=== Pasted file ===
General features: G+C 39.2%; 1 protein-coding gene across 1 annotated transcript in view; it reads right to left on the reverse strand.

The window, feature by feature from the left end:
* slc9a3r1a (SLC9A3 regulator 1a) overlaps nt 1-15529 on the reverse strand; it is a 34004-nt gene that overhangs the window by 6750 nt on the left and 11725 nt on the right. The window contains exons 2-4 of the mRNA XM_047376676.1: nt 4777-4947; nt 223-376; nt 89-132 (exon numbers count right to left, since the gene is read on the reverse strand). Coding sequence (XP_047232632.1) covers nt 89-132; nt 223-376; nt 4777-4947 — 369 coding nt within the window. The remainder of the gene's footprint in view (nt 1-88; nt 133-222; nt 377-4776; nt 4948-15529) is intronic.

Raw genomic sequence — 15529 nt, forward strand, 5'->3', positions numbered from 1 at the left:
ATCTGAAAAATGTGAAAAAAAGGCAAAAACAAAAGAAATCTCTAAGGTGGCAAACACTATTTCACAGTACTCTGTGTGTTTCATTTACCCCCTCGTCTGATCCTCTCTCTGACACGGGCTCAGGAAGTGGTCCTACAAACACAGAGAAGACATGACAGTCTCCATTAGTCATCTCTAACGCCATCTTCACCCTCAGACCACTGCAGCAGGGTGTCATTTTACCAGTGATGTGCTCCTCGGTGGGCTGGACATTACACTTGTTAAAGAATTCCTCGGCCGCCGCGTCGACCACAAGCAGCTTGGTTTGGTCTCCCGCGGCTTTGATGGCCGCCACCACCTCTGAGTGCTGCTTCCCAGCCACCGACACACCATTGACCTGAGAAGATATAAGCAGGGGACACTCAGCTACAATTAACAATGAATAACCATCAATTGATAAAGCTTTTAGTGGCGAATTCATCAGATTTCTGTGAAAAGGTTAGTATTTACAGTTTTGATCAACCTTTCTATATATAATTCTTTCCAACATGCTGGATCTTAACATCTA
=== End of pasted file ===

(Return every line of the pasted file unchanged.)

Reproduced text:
General features: G+C 39.2%; 1 protein-coding gene across 1 annotated transcript in view; it reads right to left on the reverse strand.

The window, feature by feature from the left end:
* slc9a3r1a (SLC9A3 regulator 1a) overlaps nt 1-15529 on the reverse strand; it is a 34004-nt gene that overhangs the window by 6750 nt on the left and 11725 nt on the right. The window contains exons 2-4 of the mRNA XM_047376676.1: nt 4777-4947; nt 223-376; nt 89-132 (exon numbers count right to left, since the gene is read on the reverse strand). Coding sequence (XP_047232632.1) covers nt 89-132; nt 223-376; nt 4777-4947 — 369 coding nt within the window. The remainder of the gene's footprint in view (nt 1-88; nt 133-222; nt 377-4776; nt 4948-15529) is intronic.

Raw genomic sequence — 15529 nt, forward strand, 5'->3', positions numbered from 1 at the left:
ATCTGAAAAATGTGAAAAAAAGGCAAAAACAAAAGAAATCTCTAAGGTGGCAAACACTATTTCACAGTACTCTGTGTGTTTCATTTACCCCCTCGTCTGATCCTCTCTCTGACACGGGCTCAGGAAGTGGTCCTACAAACACAGAGAAGACATGACAGTCTCCATTAGTCATCTCTAACGCCATCTTCACCCTCAGACCACTGCAGCAGGGTGTCATTTTACCAGTGATGTGCTCCTCGGTGGGCTGGACATTACACTTGTTAAAGAATTCCTCGGCCGCCGCGTCGACCACAAGCAGCTTGGTTTGGTCTCCCGCGGCTTTGATGGCCGCCACCACCTCTGAGTGCTGCTTCCCAGCCACCGACACACCATTGACCTGAGAAGATATAAGCAGGGGACACTCAGCTACAATTAACAATGAATAACCATCAATTGATAAAGCTTTTAGTGGCGAATTCATCAGATTTCTGTGAAAAGGTTAGTATTTACAGTTTTGATCAACCTTTCTATATATAATTCTTTCCAACATGCTGGATCTTAACATCTA